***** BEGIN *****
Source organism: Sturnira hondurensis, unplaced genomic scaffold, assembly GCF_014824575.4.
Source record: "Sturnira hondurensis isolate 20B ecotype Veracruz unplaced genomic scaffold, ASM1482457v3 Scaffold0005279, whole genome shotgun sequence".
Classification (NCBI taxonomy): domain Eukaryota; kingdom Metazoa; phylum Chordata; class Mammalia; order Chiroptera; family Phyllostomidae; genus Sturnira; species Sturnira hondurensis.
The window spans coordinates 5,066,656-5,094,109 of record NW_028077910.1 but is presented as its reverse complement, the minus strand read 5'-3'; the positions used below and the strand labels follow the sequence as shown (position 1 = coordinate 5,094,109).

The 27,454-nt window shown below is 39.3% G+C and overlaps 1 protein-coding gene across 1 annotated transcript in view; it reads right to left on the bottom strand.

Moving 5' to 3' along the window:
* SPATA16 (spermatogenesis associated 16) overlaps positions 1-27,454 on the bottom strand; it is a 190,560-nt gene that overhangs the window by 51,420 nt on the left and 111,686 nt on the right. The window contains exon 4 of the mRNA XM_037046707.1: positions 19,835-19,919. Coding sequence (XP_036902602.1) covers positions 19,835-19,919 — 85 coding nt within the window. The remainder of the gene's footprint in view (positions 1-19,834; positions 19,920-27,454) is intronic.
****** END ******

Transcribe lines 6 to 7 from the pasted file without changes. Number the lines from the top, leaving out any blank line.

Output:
Moving 5' to 3' along the window:
* SPATA16 (spermatogenesis associated 16) overlaps positions 1-27,454 on the bottom strand; it is a 190,560-nt gene that overhangs the window by 51,420 nt on the left and 111,686 nt on the right. The window contains exon 4 of the mRNA XM_037046707.1: positions 19,835-19,919. Coding sequence (XP_036902602.1) covers positions 19,835-19,919 — 85 coding nt within the window. The remainder of the gene's footprint in view (positions 1-19,834; positions 19,920-27,454) is intronic.